• Tom Ray: Co-directed 1962's "The Adventures of the Road-Runner" with Chuck Jones and Maurice Noble.
    • Ted Bonnicksen: Co-directed 1963's "Fast Buck Duck" with Robert McKimson. Alongside Norm McCabe, he's also one of only two people to work as an animator during the original, DePatie-Freleng and Warner Bros.-Seven Arts eras.
    • Phil Monroe: Directed 1963's "Woolen Under Where" (with Richard Thompson) and 1964's "The Iceman Ducketh"; the latter was started by Chuck Jones, but finished by Monroe after Jones got kicked out of the studio (Monroe and the remaining Jones staffers all got fired themselves once "The Iceman Ducketh" was completed). He also co-directed with Chuck Jones for 1979's "The Great American Chase", 1980's "Bugs Bunny's Bustin' Out All Over" and "Daffy Duck's Thanks-for-Giving Special" and with Friz Freleng and David Detiege for 1983's "Daffy Duck's Movie: Fantastic Island".
    • Richard Thompson: Co-directed 1963's "Woolen Under Where" (with Phil Monroe).
    • Gerry Chiniquy: Directed two cartoons in 1964: "Dumb Patrol" and "Hawaiian Aye Aye". Also co-directed 1977's "Bugs Bunny's Easter Special", 1980's "Daffy Duck's Easter Show" and "The Bugs Bunny Mystery Special", and 1981's "Friz Freleng's Looney Looney Looney Bugs Bunny Movie".
    • Hawley Pratt: Co-directed all of Freleng's cartoons starting with "The Pied Piper Of Guadalupe," continuing through to the DePatie-Freleng era film "The Wild Chase" (starring the Road Runner, Speedy Gonzales, the Coyote, and Sylvester). Was also the sole director of "Senorella and the Glass Huarache", the last cartoon released by the original studio. Directed "Hollywood Daffy" uncredited after Friz Freleng was suspended for a month following a set-to about directing it.
    • Irv Spector: Only directed 1965's "Corn on the Cop".
    • Rudy Larriva: 1965-1967. His debut was "Run Run, Sweet Road Runner", while his last released cartoon was "The Spy Swatter".
    • Alex Lovy: 1967-1968. His debut was "Speedy Ghost to Town", while his last released cartoon was "Chimp and Zee".
    • David Detiege: Directed 1977's "Bugs Bunny's Howl-Oween Special", 1979's "Bugs Bunny's Thanksgiving Diet" and "Bugs Bunny's Looney Christmas Tales", 1980's "Daffy Duck's Easter Show", 1981's "Bugs Bunny: All American Hero" (with Friz Freleng) and "Friz Freleng's Looney Looney Looney Bugs Bunny Movie", 1982's "Bugs Bunny's Mad World of Television" and "Bugs Bunny's 3rd Movie: 1001 Rabbit Tales", and 1983's "Daffy Duck's Movie: Fantastic Island".
    • Jim Davis: Co-directed 1978's "How Bugs Bunny Won the West" and 1979's "Bugs Bunny's Valentine" with Hal Geer. His solo directorial work was 1979's "The Bugs Bunny Mother's Day Special".
    • Hal Geer: Co-directed 1978's "How Bugs Bunny Won the West" and 1979's "Bugs Bunny's Valentine" with Jim Davis.
    • Tony Benedict: Co-directed 1979's "Bugs Bunny's Looney Christmas Tales" and 1980's "Daffy Duck's Easter Show".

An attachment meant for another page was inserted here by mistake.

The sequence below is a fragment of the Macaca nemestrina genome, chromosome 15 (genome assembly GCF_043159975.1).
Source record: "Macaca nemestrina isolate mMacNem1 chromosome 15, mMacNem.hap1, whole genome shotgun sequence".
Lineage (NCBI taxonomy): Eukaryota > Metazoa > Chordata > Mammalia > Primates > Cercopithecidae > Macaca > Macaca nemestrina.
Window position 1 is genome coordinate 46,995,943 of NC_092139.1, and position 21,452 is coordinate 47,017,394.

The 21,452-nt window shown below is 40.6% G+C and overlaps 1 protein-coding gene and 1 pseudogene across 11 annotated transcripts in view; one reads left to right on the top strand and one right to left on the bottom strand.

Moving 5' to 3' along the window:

• Bill Perez: Co-directed 1979's "Bugs Bunny's Looney Christmas Tales" and 1983's "Daffy Duck's Movie: Fantastic Island".
    • Art Vitello: Co-directed 1979's "Bugs Bunny's Looney Christmas Tales". He would also later direct "Tiny Toon Adventures" and "Taz-Mania", (the latter had Vitello also producing the show and directing the voices).
    • Greg Ford and Terry Lennon: Directed 1988's "Daffy Duck's Quackbusters" (including two new shorts that made it up: "The Duxorcist" and "Night of the Living Duck"), a bunch of late '80s/early '90s TV specials, 1991's "Blooper Bunny" and "Invasion of the Bunny Snatchers".
    • Darrell Van Citters: Directed 1990's "Box Office Bunny" and 1997's "Pullet Surprise".
    • Dan Haskett: Only directed the scene where Daffy and Porky perform the William Tell Overture in 1991's "Bugs Bunny's Overtures to Disaster".
    • Nancy Beiman: Only directed 1991's "Bugs Bunny's Lunar Tunes".
    • Douglas McCarthy: Only directed 1995's "Carrotblanca".
    • James Tim Walker: Directed select episodes of 1995's "The Sylvester & Tweety Mysteries" and co-directed 2000's "Tweety's High-Flying Adventure" with Charles Visser and Karl Toerge.
    • Francesca Allen: Co-directed the animation for 1996's "Space Jam".
    • Tony Cervone: Co-directed the animation for 1996's "Space Jam" with Uli Meyer and Bruce W. Smith. Also co-directed 2003's "Duck Dodgers" TV series, 2004's "Daffy Duck For President", and select episodes of 2011's "The Looney Tunes Show" with Spike Brandt.
    • Karl Toerge: Directed select episodes of 1995's "The Sylvester & Tweety Mysteries" and co-directed 2000's "Tweety's High-Flying Adventure" with Charles Visser and James Tim Walker.
    • Uli Meyer: Co-directed the animation for 1996's "Space Jam" with Tony Cervone and Bruce W. Smith.
    • Bruce W. Smith: Co-directed the animation for 1996's "Space Jam" with Tony Cervone and Uli Meyer.
    • Stephen Fossatti: Only directed 1997's "Father of the Bird".
    • Charles Visser: Directed select episodes of 1995's "The Sylvester & Tweety Mysteries", 2000's "Tweety's High-Flying Adventure" (with Karl Toerge and James Tim Walker) and 2006's "Bah Humduck! A Looney Tunes Christmas".
    • Spike Brandt: Directed 2000's "Little Go Beep", co-directed 2003's "Duck Dodgers" TV series, 2004's "Daffy Duck For President" and select episodes of 2011's "The Looney Tunes Show" with Tony Cervone.
    • Eric Goldberg: Directed the animation for 2003's "Looney Tunes: Back in Action".
    • Bret Haaland: Only directed 2003's "The Whizzard of Ow".
    • Dan Povenmire: Directed 2004's "Museum Scream" and "My Generation G-G-Gap".
    • Bill Kopp: Co-directed 2004's "Hare and Loathing in Las Vegas" with Peter Shin.
    • Peter Shin: Co-directed 2004's "Hare and Loathing in Las Vegas" with Bill Kopp. Also directed "Cock-a-Doodle Duel".
    • Rich Moore: Only directed 2004's "Attack of the Drones".